Probate & Trust Administration
Probate is the legal process of winding up of an estate of someone who has died that involves attorneys, judges, creditors, personal representatives (executors), and others. The probate process requires that a decedent's assets are inventoried, creditors are given notice then paid, and assets are finally distributed among heirs and beneficiaries.
Like Estate Planning, probate creates an intimate attorney-client relationship. Losing a loved one is hard enough, but trying to handle complex financial and legal issues while dealing with family interests is more than anyone should have to endure alone. I know because I have seen it first hand in my family. We will work with you to avoid headaches and ensure that the assets of a decedent are administered fairly to his or her heirs and beneficiaries. This applies even if the decedent has a last will and testament, as that alone may not be enough to avoid probate.
There are three main types of Florida Probate Law: Summary Administration, Formal Administration, and Ancillary Administration Probate cases. Additionally, there is another administration proceeding called “Disposition of Personal Property Without Administration,” however, this is rare. Summary Administration occurs for probate estates valued at no more than $75,000 or the decedent has been deceased for more than two years. Formal Administration is generally for probate estates valued at more than $75,000 and the decedent has been dead for less than two years. Ancillary Probate proceeding is generally required in Florida if the decedent both: was not a Florida resident at death and died owning Florida property.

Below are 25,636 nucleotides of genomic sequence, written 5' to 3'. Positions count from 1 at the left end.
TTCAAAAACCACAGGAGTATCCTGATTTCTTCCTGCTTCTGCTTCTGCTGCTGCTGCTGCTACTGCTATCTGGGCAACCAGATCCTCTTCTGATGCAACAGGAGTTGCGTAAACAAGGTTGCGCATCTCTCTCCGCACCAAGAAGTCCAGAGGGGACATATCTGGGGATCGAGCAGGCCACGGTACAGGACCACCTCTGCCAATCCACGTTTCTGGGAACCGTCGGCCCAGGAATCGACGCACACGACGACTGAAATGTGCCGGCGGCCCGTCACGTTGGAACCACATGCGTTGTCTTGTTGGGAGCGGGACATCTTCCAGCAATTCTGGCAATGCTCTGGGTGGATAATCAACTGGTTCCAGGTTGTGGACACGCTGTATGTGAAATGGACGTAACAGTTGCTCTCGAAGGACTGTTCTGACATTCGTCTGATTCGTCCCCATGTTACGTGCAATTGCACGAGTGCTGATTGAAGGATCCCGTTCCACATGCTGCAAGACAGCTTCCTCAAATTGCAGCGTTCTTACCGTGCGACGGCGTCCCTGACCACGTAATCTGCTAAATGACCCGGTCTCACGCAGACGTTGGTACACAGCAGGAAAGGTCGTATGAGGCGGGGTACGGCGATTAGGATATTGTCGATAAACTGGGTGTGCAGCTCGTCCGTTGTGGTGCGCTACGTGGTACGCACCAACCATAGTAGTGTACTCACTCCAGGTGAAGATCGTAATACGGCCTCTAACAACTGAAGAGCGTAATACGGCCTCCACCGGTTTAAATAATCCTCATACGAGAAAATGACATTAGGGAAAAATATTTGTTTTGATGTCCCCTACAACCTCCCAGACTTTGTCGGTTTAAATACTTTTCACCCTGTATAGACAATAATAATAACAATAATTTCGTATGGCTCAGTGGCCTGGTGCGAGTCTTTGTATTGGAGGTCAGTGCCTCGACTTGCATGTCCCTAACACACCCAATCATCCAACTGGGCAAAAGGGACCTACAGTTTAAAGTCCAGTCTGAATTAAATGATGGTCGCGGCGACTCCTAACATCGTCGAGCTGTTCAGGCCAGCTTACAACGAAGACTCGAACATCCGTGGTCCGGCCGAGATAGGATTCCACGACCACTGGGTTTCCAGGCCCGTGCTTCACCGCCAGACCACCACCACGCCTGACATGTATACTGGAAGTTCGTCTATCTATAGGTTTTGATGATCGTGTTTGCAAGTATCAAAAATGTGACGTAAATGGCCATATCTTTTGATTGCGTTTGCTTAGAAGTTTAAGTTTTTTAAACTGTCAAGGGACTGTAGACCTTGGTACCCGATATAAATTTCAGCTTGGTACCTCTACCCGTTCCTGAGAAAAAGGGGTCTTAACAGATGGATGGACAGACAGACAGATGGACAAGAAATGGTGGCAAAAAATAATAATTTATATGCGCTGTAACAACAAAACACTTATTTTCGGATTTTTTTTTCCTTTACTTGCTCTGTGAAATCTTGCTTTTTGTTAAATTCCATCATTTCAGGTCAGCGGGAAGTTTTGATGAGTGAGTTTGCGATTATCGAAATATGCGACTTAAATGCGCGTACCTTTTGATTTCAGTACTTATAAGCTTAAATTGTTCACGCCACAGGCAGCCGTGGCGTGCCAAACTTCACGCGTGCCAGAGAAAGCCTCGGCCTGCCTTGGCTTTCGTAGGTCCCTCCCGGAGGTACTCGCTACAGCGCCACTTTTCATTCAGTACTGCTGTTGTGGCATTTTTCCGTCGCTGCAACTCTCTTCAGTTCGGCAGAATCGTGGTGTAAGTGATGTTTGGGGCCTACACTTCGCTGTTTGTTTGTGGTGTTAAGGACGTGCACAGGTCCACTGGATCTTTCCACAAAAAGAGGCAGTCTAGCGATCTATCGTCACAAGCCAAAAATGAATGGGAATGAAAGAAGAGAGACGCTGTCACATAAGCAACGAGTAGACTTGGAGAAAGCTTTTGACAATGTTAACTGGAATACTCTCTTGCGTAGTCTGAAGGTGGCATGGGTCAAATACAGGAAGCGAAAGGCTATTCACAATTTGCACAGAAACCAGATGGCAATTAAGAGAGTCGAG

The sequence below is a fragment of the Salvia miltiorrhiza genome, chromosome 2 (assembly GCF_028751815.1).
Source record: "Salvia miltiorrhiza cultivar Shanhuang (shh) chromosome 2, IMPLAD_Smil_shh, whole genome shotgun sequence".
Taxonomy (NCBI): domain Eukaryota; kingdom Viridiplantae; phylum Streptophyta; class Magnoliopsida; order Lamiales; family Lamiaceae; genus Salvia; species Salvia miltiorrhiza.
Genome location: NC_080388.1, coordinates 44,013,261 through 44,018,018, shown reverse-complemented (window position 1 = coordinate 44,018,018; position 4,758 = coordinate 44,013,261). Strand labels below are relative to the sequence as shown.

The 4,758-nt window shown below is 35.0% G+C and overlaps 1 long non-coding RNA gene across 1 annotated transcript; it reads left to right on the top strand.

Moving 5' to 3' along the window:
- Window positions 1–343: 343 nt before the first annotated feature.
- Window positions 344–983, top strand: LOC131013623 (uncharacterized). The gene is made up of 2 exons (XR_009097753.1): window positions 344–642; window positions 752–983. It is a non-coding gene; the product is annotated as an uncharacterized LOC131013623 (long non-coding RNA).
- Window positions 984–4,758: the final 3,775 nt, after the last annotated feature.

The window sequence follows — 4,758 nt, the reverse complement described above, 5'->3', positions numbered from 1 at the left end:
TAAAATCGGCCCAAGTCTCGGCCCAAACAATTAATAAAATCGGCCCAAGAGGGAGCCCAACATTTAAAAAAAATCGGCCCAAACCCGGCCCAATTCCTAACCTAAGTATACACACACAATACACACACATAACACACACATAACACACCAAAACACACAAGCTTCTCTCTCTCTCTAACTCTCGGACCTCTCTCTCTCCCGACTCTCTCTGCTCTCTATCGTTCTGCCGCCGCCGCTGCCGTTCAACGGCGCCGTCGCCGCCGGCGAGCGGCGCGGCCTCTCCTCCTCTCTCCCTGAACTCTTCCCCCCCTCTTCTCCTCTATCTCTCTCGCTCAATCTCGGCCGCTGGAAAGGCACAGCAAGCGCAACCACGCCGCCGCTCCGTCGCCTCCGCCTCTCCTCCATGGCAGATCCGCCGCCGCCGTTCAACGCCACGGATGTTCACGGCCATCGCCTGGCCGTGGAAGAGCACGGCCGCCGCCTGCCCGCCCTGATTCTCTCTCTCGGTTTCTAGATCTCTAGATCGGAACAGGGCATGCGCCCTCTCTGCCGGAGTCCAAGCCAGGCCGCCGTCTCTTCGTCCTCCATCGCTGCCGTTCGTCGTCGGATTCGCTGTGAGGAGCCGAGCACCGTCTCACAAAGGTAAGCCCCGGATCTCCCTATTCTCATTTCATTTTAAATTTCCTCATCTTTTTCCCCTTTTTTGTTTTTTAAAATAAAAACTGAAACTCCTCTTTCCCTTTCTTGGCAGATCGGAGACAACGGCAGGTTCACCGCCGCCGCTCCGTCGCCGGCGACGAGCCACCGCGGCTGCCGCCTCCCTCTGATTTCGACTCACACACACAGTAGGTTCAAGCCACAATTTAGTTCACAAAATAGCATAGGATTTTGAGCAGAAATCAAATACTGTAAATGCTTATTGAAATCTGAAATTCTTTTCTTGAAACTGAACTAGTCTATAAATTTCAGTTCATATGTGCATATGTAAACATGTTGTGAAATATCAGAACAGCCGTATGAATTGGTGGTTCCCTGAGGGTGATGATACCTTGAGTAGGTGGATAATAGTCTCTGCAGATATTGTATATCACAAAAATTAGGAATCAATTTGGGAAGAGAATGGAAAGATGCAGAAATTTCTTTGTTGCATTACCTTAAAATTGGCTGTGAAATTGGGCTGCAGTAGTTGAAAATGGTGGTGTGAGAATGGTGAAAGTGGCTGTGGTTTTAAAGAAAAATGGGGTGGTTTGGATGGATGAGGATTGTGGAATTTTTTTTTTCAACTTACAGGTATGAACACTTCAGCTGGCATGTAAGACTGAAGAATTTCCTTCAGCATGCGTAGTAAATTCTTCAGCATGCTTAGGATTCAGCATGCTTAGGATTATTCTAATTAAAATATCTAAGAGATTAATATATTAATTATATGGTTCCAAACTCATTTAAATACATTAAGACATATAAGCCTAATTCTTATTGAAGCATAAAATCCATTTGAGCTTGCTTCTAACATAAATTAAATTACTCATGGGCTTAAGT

Similarly, if a loved one dies with a Living Trust you will go through Trust Administration. If you are the Trustee, our firm can assist you in ensuring the purpose of the Trust is executed and the best interests of the beneficiaries are protected. We will counsel you the many aspects of Trust Administration, such as: Filing a Notice of Trust with the court; Notifying Heirs and Beneficiaries; Conducting an initial accounting of estate's assets; Notifying creditors; Filing taxes for the estate; Settling debts and obligations; Preparing the final accounting of the Trust; Distributing the remainder of the estate to the beneficiaries; and, Closing the estate. Likewise, if you are a beneficiary of a Trust, our firm will ensure your rights are being protected under Florida law and in accordance with the Trust.
This and more (like what property may be exempt or homestead transfers) is why it is important for you to contact an attorney who is ready to assist you and your family through the probate process. We are ready to get to work for you in your probate administration. You can schedule an appointment directly on our website, call our toll-free office number at 1-800-368-8449, or email us at email@example.com.